One of the neat things about this trick is that if you need to match the color, you can use the information in the mixer menu. There are two mixers along the right hand of the menu (HSB and RGB), and the information in those can be fed into a CMYK converter (if like me, you find it easier to visualize with that color model). But even just looking at the mixer menu is helpful since the big square is hue-based, which means it shows the dominant hue (red, orange, yellow, green, etc) of the selected color.

It’s still hard for those of us who work in ceramics, since we aren’t dealing with the straightforward mixing of pigments. (Our colors are created by chemical reactions.) But knowing the true color needed is helpful no matter what the medium.

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6 Responses to Training your eyes

  1. mel August 10, 2008 at 12:23 pm #

    Tis a grand thing, the computer! Such a helpful tool in so many ways!

    Back when I was creating exhibits, my computer helped me honor certain aspects of the American Disability Act; for example, the ADA mandates a 70% color contrast between background and type face.

    After designing the text and sign color, it could be “gray scaled” in Photoshop, and the saturation of grays could be”read” by the program to determine if the 70% contrast had been met. My eye was trained pretty quickly to “see” the correct contrast, the more I worked in Photoshop this way.

    Even though I am five years away from working on exhibits, I can still look at a sign in a zoo or museum and tell if it complies with the ADA!

  2. Carol H. August 10, 2008 at 2:25 pm #

    This is a fantastic idea, I had never even thought of using Photoshop for looking at color like this before — thanks for the tip!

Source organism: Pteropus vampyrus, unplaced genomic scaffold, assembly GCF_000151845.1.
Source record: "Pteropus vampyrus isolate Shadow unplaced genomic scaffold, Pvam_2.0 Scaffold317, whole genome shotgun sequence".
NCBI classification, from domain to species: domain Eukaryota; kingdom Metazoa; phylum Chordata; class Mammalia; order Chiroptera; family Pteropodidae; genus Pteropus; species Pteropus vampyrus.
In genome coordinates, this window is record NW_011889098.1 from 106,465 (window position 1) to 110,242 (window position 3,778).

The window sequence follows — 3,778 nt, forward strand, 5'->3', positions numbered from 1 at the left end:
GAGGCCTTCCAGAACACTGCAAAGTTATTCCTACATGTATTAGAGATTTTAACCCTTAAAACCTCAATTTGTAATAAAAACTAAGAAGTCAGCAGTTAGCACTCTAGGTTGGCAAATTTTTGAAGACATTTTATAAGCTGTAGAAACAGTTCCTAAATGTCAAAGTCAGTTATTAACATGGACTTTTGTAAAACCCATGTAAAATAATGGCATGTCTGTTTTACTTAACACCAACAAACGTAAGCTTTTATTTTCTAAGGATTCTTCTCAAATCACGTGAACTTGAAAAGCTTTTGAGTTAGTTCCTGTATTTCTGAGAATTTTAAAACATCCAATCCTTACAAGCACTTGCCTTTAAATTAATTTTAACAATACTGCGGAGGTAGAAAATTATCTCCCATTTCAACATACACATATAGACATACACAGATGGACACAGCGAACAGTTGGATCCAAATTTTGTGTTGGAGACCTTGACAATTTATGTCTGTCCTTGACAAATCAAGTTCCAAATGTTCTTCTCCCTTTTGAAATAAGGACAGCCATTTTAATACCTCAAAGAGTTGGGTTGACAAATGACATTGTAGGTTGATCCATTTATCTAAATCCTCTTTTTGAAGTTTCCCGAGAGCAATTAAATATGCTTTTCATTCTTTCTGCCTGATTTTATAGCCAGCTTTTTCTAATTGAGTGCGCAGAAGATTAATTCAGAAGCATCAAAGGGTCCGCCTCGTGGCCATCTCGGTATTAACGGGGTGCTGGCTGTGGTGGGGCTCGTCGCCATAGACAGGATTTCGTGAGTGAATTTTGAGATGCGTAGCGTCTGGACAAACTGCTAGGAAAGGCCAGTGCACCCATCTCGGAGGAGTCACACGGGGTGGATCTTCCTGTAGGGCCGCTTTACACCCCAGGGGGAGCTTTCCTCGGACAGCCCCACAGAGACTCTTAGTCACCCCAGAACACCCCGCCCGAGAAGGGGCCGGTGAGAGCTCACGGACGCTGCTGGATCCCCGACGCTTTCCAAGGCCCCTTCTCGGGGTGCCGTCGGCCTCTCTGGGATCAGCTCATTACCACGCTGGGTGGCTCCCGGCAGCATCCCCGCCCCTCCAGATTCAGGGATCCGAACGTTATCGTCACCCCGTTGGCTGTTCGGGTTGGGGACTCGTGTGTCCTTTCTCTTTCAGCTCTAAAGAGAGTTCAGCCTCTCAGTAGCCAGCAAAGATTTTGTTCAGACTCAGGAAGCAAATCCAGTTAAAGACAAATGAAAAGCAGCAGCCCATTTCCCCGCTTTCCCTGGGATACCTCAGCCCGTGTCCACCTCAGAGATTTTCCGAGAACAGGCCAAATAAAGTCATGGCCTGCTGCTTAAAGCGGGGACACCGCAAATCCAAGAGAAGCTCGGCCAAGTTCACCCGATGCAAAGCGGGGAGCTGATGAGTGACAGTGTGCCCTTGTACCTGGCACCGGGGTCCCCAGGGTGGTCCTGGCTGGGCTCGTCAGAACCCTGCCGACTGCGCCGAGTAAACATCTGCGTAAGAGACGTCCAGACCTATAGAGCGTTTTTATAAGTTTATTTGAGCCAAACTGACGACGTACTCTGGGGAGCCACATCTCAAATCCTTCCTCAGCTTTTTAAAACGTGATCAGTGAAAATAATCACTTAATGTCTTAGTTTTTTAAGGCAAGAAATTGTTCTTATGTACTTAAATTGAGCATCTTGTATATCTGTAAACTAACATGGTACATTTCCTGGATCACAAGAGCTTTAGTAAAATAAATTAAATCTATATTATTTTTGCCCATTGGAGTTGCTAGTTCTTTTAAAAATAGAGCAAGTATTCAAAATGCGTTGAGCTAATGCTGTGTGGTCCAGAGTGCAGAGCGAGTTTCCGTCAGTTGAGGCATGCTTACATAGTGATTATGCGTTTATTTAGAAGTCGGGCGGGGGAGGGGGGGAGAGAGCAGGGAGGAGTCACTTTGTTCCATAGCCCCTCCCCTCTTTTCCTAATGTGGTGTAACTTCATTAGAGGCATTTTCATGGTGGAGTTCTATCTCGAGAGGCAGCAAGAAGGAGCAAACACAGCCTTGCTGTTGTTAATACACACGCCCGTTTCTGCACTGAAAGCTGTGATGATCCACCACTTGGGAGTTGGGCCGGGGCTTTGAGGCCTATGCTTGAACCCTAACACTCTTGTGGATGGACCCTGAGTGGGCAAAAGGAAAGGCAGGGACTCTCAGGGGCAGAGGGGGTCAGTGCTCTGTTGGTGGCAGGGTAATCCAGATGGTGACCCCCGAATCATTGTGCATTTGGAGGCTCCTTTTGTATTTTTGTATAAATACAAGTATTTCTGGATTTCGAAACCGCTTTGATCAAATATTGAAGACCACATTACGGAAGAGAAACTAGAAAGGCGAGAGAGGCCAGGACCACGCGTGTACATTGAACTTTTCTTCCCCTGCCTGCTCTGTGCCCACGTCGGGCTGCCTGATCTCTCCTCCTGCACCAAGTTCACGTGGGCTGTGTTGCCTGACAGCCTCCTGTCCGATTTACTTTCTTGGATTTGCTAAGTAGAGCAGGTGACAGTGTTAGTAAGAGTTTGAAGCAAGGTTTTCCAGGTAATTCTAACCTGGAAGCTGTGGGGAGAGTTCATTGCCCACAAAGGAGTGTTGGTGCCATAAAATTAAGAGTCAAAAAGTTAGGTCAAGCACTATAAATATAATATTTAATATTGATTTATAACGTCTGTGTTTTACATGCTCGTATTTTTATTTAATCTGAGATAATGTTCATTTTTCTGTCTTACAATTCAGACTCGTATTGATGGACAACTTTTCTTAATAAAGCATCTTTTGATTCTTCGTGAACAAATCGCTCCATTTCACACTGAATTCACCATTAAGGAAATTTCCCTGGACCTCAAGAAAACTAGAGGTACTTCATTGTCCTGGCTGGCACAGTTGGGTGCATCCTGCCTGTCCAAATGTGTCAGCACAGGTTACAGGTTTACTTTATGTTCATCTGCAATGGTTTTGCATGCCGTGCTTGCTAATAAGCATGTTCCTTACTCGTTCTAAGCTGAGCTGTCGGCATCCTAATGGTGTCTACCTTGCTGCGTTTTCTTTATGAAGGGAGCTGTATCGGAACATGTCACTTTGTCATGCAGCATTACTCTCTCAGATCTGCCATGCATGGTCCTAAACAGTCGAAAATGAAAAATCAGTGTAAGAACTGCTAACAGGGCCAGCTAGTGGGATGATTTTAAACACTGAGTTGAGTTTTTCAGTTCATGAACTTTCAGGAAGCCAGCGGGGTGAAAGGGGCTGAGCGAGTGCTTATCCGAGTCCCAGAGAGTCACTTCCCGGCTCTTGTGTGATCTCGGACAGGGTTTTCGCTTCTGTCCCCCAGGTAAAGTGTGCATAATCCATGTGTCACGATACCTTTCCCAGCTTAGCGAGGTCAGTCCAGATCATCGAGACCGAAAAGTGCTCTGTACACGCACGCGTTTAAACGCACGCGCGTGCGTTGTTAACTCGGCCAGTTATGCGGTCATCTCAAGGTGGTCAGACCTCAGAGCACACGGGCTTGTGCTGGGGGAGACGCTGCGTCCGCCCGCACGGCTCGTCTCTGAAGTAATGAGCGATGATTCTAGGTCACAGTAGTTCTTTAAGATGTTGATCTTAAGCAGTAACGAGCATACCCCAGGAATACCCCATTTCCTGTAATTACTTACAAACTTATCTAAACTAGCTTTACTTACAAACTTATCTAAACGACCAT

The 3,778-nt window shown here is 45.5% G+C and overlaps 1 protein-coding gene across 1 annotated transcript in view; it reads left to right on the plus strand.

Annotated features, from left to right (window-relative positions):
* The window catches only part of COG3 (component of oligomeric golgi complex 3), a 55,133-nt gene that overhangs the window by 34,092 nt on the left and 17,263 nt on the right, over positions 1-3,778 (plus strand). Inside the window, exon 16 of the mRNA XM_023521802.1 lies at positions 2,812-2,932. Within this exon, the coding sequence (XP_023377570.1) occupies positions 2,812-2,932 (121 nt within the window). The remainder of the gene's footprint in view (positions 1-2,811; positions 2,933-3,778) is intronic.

Now if I could only mix the color that I see… 😉

  3. mel August 10, 2008 at 3:46 pm #

    I remember a professor in art school—he was very into landscape and watercolor—talking about how there was no true black in nature. This is an idea that I run hot and cold about; but it does seem that “grays” in nature are never that same pure gray that pigments achieve when “black” black is mixed with white, So Sprinkles’ grays in her hoof are going to more green or pink or blue, because the dark coloring isn’t “true” black…

  4. Lesli Kathman August 11, 2008 at 10:36 am #

    Carol, you can try mixing your colors with cyan, magenta, yellow and black using the proportions the computer mixer gives you.

    The tan color in the blog picture translates to a CMYK of:
    cyan – 28
    magenta – 29
    yellow – 48
    black – 0
    So if you mix almost equal amounts of cyan and magenta paint, then add a bit less than double that of yellow, you should get something pretty close.

    The art school I attended required first-year students to mix all their own paints from those four print colors (plus white, if needed). We were told any color was possible if we had those, though I’ll admit some colors are easier to obtain if you have primaries (true red in particular) to work with as well. It seemed silly at the time, but it really helped me to understand color better.

  5. Lynn A. Fraley August 12, 2008 at 2:56 am #

    Brilliant Lesli!

    And thanks to Ms. Sprinkles for having such an interesting hoof. :-)

  6. eel August 12, 2008 at 8:19 pm #

    When I do hooves, I always sprinkle a lot of random color across it and try explicitly not to blend it too smoothly. Horse hooves always seem to have a lot of random variation in them, with bits of dark and light and red and yellow. I hadn’t thought about green before, but upon reflection, mel is right that there are some greenish bits in most dark hooves.

    But yeah, in ceramics, even harder!